Pipeline project gets under way
The Caloosahatchee Connect project, which will link the cities of Cape Coral and Fort Myers with a reclaimed water main to be built underneath the Caloosahatchee is expected to give Cape residents more access to water for irrigation as well as improve water quality in the river.
The project has been years in planning and residents on both sides of the river hailed the $15 million project — to be funded primarly with grant money — when announced in September of 2018.
Now that its start is nearing, though, not everyone is happy.
Residents who live in the Everest Parkway neighborhood and nearby fear what they say will be disruption during the expected six to eight months of construction.
The uplands portion of the reclaimed water main is being designed along the north side of Everest Parkway. It will be installed in the public right-of-way between the northern asphalt edge of Everest Parkway and the right-of-way line before going to the Everest Water Reclamation Facility.
Temporary detours, road closures and one-way traffic should be anticipated along Everest Parkway throughout construction.
Horton Park also will see partial closures in the south end during that time, though most amenities will remain open, with minimal inconvenience, according to Bill Sperry, an engineer with the city of Cape Coral and project manager of Caloosahatchee Connect.
Among those concerned, though, is Charlie Meyer, who contends the project will affect many who use Everest Parkway as a main thoroughfare. He also says that, as planned, it will be unnecessarily expensive.
“It’s going to be such a major disruption, plus the inability for the city to finish the North 2 Utility Expansion Project in a timely manner,” Meyer said. “There are more than 540 homes that will be affected. We don’t trust them.”
There is a more cost-effective way to bring the water to the reclamation facility, a process similar to what they do in Denmark and Scandinavia, Meyer maintains.
“We have Veterans Parkway sitting right there with a berm on each side. Why don’t they run the pipes along the edge of Everest canal and there will be no disruption,” Meyer said. “There’s a berm where they can put an above-ground pipe and disguise it by cradling it. It would cost next to nothing.”
Sperry said that was considered, but eliminated that option from consideration because that area is a Lee County DOT right-of-way. If the road were ever to be modified or widened, the reclaimed water pipe would have to be relocated at the city’s expense.
Also, an alignment along the north side of the Everest Canal does not leave sufficient space for drilling underneath the canal to connect into the facility. Lastly, there is a risk associated with installing pipe and valves above ground, including vandalism and damage from vehicles.
“We looked at all options and it came down to that the best option and least expensive is to run it along the north side of Everest Parkway,” Sperry said. “We looked at the north side of Veterans Parkway, but we had flatlands and crossing issues to get back to the south side. Lee County wouldn’t allow that and I don’t blame them.”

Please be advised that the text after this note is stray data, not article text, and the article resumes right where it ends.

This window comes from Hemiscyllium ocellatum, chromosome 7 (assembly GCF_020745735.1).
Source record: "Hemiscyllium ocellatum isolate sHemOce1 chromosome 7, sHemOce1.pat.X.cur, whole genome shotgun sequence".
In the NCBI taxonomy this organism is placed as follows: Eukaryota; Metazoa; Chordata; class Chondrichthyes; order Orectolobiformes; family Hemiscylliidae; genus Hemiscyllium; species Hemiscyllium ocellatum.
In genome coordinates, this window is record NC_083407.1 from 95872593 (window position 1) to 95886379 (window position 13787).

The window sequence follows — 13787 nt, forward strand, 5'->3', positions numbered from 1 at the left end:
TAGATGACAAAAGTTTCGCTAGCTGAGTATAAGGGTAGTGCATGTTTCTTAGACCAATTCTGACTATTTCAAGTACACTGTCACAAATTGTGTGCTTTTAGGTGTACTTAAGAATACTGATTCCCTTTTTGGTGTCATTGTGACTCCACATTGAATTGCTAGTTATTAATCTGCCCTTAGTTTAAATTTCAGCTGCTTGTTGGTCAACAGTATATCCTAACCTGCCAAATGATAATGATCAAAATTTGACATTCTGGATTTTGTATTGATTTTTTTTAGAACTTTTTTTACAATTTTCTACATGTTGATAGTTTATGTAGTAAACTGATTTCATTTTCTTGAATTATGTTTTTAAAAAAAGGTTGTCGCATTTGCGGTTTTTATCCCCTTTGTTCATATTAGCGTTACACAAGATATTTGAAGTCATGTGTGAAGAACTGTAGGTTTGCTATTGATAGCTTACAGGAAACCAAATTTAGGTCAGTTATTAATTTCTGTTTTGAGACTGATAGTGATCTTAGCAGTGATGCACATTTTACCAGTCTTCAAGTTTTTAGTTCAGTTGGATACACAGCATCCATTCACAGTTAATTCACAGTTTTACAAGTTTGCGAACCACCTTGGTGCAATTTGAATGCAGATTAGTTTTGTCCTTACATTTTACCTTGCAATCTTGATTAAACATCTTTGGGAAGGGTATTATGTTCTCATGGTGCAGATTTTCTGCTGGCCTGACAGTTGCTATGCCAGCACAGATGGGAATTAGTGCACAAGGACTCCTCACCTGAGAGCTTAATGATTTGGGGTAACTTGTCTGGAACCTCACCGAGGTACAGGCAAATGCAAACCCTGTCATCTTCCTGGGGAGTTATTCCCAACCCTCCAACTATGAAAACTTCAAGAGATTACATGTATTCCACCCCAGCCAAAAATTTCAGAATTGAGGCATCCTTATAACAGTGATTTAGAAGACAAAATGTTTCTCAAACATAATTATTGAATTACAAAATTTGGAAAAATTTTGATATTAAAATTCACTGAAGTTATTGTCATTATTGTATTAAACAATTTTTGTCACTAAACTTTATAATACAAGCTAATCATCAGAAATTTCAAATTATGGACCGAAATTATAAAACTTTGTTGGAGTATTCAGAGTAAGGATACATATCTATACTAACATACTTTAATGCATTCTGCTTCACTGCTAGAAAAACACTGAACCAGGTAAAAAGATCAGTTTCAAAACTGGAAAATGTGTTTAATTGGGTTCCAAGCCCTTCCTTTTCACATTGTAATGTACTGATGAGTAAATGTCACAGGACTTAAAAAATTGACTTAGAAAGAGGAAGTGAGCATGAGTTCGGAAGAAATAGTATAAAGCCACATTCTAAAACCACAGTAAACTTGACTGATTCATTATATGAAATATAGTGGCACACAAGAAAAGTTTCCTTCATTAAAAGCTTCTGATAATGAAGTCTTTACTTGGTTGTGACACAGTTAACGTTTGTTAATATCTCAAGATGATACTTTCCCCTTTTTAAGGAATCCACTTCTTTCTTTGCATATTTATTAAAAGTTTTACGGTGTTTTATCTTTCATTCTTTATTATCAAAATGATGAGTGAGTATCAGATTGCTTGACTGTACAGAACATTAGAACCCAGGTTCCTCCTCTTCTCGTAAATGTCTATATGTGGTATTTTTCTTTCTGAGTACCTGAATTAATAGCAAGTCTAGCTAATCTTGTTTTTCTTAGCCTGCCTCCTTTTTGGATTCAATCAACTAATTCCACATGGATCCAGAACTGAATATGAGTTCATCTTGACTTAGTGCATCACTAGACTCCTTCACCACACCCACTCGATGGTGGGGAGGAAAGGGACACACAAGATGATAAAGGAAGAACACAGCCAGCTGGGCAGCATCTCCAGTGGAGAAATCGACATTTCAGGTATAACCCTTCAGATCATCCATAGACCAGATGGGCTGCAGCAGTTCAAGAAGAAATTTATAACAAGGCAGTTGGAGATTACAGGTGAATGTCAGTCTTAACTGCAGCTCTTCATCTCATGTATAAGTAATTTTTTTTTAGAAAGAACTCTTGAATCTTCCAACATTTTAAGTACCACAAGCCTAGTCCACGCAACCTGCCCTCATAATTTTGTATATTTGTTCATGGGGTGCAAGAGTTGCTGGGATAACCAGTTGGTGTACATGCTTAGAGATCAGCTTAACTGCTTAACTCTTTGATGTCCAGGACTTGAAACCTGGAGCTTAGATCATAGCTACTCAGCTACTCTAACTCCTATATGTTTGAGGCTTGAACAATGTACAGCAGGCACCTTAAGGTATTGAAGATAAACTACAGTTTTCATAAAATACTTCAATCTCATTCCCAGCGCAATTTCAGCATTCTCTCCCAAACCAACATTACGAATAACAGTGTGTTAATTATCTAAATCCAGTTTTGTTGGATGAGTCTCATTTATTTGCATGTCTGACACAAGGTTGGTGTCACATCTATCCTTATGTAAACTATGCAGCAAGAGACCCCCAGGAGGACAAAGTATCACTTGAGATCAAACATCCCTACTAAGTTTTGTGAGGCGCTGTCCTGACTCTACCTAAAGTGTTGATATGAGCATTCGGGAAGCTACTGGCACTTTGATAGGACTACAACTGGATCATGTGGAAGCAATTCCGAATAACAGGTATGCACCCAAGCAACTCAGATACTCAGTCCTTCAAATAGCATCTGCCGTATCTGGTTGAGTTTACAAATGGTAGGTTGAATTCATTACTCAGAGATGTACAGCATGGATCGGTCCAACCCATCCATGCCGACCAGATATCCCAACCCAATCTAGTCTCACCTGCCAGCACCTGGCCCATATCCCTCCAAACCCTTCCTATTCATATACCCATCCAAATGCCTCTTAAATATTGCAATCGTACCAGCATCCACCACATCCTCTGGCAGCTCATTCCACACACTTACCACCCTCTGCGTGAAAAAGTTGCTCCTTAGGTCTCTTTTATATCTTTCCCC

When complete, this 7,600-foot reclaimed water transmission main will be the largest and longest subaqueous horizontal directional drilling project using fusible polyvinyl chloride pipe in the country.
In September 2018, after six years of work, Cape Coral and Fort Myers entered into an interlocal agreement to construct a pipeline across the Caloosahatchee River to send reclaimed water from Fort Myers to Cape Coral.
The reclaimed water transmission main will reduce nutrient discharges to the river while providing more reclaimed water to Cape Coral during the dry season, which will help to maintain freshwater canal levels. This water will be used to irrigate lawns and for fire protection.
The project would mitigate the discharge of 6 to 11 million gallons of treated wastewater into the Caloosahatchee every day and reduce the amount of nutrients into the water by 100,000 pounds.
The project is expected to cost around $15 million, with a good chunk of it paid for through grants, Sperry said. One state grant alone will bring in $3 million, while another was awarded for $790,135. A companion grant will send $1.5 million to Fort Myers.
The initial rate Cape Coral will pay is 95 cents per 1,000 gallons of water for irrigation purposes. The rate carries a cost of living adjustment of 75 percent of the consumer price index or 3 percent, whichever is less.
Construction of the uplands portion of the pipeline on the north side of Everest Parkway from the Everest Water Reclamation Facility to Horton Park is expected to begin in spring 2021 and anticipated to be completed in fall 2021.
Construction of the HDD portion of the pipeline from Horton Park across the Caloosahatchee River to a connection point in Fort Myers is anticipated to begin in fall 2021, depending on permitting. The HDD portion of the project is anticipated to be complete and operational by December 2022.
This week, drilling crews will collect soil samples in approximately 10 locations in the Caloosahatchee River near Midpoint Bridge to obtain data about the river bottom.
To learn more about the Caloosahatchee Connect project, visit the website at www.CaloosahatcheeConnect.com. If you have questions or concerns about the project, please contact the Public Information Consultant for the project at 337-1071.